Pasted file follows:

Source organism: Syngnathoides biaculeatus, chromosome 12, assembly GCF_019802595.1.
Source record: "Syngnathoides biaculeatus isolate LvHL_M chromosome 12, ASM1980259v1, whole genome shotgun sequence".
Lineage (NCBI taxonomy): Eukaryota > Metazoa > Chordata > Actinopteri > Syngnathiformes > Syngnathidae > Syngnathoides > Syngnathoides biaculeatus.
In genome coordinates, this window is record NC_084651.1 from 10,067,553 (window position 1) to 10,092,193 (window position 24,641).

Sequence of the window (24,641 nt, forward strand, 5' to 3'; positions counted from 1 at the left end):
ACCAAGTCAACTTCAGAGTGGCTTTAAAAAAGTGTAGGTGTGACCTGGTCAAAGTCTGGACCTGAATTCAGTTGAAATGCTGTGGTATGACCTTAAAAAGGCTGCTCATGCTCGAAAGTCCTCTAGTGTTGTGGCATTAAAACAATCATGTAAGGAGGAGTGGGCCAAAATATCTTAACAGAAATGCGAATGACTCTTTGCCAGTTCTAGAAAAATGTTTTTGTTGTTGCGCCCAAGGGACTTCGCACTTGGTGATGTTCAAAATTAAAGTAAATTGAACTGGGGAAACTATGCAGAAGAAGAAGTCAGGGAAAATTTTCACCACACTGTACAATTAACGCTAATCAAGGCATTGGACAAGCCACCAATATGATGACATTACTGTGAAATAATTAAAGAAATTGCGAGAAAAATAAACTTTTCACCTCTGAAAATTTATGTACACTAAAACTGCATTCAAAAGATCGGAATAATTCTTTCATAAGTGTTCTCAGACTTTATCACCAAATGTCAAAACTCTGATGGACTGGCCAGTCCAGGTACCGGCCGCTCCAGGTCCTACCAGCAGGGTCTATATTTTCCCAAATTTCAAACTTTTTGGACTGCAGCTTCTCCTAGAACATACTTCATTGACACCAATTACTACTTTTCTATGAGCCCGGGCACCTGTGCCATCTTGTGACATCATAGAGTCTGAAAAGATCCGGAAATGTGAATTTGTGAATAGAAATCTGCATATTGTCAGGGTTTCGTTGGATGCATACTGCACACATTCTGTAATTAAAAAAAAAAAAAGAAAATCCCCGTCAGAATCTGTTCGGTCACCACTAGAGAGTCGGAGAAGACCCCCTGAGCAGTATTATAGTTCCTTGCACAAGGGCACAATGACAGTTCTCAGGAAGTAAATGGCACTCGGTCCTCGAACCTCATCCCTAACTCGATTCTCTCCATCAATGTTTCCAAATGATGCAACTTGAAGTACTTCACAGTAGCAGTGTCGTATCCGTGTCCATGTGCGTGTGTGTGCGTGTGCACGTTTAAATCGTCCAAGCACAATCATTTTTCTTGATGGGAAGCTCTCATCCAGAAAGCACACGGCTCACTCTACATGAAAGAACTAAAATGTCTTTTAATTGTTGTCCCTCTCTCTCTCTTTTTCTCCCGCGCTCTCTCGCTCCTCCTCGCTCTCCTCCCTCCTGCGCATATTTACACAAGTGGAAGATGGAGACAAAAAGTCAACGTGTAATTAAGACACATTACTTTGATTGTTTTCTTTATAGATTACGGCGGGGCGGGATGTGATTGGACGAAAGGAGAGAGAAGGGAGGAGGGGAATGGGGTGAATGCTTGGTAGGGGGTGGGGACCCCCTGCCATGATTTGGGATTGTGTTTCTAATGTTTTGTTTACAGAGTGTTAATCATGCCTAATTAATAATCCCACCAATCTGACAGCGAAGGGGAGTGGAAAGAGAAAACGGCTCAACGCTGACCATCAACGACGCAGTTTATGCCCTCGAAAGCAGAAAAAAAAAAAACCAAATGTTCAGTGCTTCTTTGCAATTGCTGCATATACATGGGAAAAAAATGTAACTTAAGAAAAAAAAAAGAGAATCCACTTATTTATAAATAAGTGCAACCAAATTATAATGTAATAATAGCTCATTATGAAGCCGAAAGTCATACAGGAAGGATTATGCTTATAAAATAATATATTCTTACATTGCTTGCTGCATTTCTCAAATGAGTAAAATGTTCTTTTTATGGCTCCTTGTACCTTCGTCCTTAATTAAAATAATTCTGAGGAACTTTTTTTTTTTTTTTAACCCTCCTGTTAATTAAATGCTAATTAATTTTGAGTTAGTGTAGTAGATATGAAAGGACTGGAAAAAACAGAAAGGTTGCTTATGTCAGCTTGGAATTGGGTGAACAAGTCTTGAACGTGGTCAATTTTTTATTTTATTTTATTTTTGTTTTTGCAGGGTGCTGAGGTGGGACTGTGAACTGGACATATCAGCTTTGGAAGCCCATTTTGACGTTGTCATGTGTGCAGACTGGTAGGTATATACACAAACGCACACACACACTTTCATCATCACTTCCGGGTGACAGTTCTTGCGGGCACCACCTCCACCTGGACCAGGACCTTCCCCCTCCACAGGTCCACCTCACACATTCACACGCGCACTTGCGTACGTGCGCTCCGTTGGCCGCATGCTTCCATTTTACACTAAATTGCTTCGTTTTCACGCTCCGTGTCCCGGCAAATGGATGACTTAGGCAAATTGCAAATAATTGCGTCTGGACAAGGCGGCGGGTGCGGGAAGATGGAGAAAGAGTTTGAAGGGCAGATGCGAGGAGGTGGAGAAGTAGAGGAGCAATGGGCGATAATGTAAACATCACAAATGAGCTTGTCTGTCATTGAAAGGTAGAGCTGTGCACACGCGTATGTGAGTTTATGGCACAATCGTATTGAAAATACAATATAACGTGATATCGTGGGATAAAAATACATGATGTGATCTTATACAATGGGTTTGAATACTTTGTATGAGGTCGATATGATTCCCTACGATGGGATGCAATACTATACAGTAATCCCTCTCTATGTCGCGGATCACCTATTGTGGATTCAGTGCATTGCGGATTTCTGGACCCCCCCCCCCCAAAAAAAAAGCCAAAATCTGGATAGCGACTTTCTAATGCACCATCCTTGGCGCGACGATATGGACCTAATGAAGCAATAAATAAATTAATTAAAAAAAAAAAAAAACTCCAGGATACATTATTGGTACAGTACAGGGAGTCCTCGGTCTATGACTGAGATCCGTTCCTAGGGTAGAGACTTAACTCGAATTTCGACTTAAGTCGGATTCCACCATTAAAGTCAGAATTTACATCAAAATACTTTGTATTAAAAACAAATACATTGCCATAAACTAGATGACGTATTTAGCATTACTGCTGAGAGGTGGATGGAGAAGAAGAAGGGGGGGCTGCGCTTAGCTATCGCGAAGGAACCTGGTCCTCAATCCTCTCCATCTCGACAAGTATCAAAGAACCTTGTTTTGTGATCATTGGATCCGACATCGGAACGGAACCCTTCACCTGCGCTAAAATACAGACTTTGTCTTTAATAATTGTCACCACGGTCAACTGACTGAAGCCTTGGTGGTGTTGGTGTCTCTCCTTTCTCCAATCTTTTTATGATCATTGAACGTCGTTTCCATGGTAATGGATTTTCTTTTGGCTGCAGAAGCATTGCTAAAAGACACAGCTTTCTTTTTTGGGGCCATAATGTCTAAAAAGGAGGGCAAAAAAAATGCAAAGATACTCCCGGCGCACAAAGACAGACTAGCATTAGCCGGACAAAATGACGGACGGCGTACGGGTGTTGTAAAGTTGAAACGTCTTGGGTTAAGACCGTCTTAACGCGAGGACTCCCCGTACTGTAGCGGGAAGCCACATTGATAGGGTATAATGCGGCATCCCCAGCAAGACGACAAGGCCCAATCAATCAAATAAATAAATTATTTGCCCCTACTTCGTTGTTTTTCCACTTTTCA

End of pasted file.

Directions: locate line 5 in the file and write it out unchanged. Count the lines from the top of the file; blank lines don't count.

Sequence of the window (24,641 nt, forward strand, 5' to 3'; positions counted from 1 at the left end):